This study outlines the way that reflective practice has helped me to understand the difficulties of using a whole-school teaching programme (Building Learning Power) as a trainee. It critiques the programme and uses reflective practice theory to make sense of the effect it has on my teaching, on student learning as well as whole school issues.
In this assignment I intend to reflect upon my use of the ‘Building Learning Power’ (BLP) programme (Appendix 1) in my secondary geography teaching practice. The enquiry is based at *********School - a large, mixed comprehensive school in Dorset, rated ‘outstanding’ by Oftsted. As BLP is a leading whole school approach I have been exposed to numerous forms of BLP-focused training. This includes a learning conference (with Professor Guy Claxton – originator of the programme), faculty workshops, twilight sessions and regular one-to-one trainer meetings. I feel this is the area which is having the greatest effect on my teaching practice and is also the most exciting and challenging aspect of my work.
My aim is not to become an expert in BLP, rather it is to analyse, evaluate and reflect upon my use of BLP, it’s effect on learners and the effects as a whole-school culture. As an aid to stay focused and for criteria to measure against I have summarised these relatively broad aims in the form of questions I intend to answer (Appendix 2). I am aware that these initial enquiry lines may change as I progress into my reflection.
The way I will be doing this is through the use of my own written thoughts and feelings (reflection in writing) and the use of three classroom stories from other people’s perspectives (although this is not an extensive amount of data it will be sufficient for the purposes of this study). This relates to Bolton (2003:5) who emphasises the importance of story writing as a ‘first order activity’ in order to explore and express ones self. Writing whilst thinking is an essential means for me to truly reflect and learn, as ‘[w]rating is also a way of ‘knowing’ – a method of discovery and analysis’ (Richardson 1998:345). It is important that I try to see the world through the eyes of a student (Bolton, 2003) to distance myself from my own feelings and thoughts and to understand other perspectives. Furthermore, my reflection will be informed by insights from wider reading, an essential part of being inspired as a trainee teacher. I will include both objective and subjective evidence whilst describing classroom teaching and learning.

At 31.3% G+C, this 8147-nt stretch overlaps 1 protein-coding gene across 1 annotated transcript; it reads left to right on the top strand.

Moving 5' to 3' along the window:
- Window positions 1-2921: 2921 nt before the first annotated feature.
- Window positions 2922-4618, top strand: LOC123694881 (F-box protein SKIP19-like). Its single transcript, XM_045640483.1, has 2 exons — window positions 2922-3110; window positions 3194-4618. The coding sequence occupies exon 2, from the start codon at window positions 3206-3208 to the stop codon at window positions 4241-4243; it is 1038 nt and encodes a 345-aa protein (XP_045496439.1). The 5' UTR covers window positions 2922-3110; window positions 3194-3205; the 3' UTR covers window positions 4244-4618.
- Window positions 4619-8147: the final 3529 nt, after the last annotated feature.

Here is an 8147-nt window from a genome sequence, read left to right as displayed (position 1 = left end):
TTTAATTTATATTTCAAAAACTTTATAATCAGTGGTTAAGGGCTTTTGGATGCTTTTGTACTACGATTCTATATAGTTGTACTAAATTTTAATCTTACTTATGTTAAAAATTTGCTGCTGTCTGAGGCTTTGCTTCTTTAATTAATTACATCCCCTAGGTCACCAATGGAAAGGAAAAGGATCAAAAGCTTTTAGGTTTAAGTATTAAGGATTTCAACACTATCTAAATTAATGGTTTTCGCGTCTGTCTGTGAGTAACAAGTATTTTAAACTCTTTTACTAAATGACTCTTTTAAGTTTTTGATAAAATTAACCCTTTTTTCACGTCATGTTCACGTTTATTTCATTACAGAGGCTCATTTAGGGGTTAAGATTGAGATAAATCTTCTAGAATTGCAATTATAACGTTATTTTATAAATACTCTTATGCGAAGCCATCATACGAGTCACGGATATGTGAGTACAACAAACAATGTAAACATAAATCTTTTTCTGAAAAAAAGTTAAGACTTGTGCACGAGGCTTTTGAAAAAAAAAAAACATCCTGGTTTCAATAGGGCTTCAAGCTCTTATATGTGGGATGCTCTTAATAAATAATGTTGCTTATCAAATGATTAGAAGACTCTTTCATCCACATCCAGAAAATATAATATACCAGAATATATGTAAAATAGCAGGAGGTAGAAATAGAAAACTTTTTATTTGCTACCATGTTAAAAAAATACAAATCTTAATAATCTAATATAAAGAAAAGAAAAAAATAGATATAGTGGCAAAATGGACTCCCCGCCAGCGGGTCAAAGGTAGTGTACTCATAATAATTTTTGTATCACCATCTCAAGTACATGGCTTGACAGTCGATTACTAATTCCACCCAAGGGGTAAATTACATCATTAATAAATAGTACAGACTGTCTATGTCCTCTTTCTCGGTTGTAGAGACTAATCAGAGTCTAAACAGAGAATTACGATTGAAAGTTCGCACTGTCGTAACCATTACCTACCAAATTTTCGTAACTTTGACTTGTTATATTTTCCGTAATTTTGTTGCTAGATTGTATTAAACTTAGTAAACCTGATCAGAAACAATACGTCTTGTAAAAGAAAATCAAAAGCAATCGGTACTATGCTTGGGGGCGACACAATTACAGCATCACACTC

An issue of concern to me is the way that a whole school agenda can work ‘on the ground’. I have noticed that the BLP initiative has not been taken up evenly across faculties and by individual staff. Through numerous observations I have been able to see BL P in action and am keen to evaluate my own use of it. This enquiry is significant to me as I feel it has relevance in the wider realm of education. It is essential that as I learn, I stay at the forefront of the teaching practice as I hold high expectations for future change within education. To start out challenging myself to innovations some experienced teachers do not choose to maintain, will only enhance my potential. I believe the future of teaching will in some form be based upon the importance of ‘expanding the capacity to learn’ (Claxton, 2007), as the importance of cognitive psychology becomes more clearly connected to the profession. I feel this is particularly important with the rapid changes within education and the large consensus forming the view that ‘one of the core functions of 21st century education is learning to learn in preparation for a lifetime of change’ (David Miliband, 2003). This is not a new opinion however, as Sir Richard Livingstone explains: ‘The test of successful education is not the amount of knowledge that pupils take away from school, but their appetite to know and their capacity to learn’...